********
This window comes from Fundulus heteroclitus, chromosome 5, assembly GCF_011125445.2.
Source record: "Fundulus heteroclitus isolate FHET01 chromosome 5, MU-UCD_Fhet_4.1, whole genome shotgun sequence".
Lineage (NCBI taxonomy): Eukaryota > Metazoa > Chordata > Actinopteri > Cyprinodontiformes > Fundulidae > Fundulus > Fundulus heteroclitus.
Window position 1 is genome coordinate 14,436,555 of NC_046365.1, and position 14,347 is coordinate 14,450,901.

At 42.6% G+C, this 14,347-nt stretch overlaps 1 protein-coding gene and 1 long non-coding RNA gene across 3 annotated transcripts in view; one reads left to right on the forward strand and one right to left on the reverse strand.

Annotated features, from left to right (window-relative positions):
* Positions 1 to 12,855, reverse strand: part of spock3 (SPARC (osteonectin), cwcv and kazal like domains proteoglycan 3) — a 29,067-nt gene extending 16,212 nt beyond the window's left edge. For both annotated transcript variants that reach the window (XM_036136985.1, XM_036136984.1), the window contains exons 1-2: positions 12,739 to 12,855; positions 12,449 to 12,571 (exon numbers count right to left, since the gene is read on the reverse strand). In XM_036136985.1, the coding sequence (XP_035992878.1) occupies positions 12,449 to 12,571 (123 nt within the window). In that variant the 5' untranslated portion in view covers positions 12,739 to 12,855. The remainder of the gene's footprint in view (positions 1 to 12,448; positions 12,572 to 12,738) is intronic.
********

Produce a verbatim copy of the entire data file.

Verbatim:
This window comes from Fundulus heteroclitus, chromosome 5, assembly GCF_011125445.2.
Source record: "Fundulus heteroclitus isolate FHET01 chromosome 5, MU-UCD_Fhet_4.1, whole genome shotgun sequence".
Lineage (NCBI taxonomy): Eukaryota > Metazoa > Chordata > Actinopteri > Cyprinodontiformes > Fundulidae > Fundulus > Fundulus heteroclitus.
Window position 1 is genome coordinate 14,436,555 of NC_046365.1, and position 14,347 is coordinate 14,450,901.

At 42.6% G+C, this 14,347-nt stretch overlaps 1 protein-coding gene and 1 long non-coding RNA gene across 3 annotated transcripts in view; one reads left to right on the forward strand and one right to left on the reverse strand.

Annotated features, from left to right (window-relative positions):
* Positions 1 to 12,855, reverse strand: part of spock3 (SPARC (osteonectin), cwcv and kazal like domains proteoglycan 3) — a 29,067-nt gene extending 16,212 nt beyond the window's left edge. For both annotated transcript variants that reach the window (XM_036136985.1, XM_036136984.1), the window contains exons 1-2: positions 12,739 to 12,855; positions 12,449 to 12,571 (exon numbers count right to left, since the gene is read on the reverse strand). In XM_036136985.1, the coding sequence (XP_035992878.1) occupies positions 12,449 to 12,571 (123 nt within the window). In that variant the 5' untranslated portion in view covers positions 12,739 to 12,855. The remainder of the gene's footprint in view (positions 1 to 12,448; positions 12,572 to 12,738) is intronic.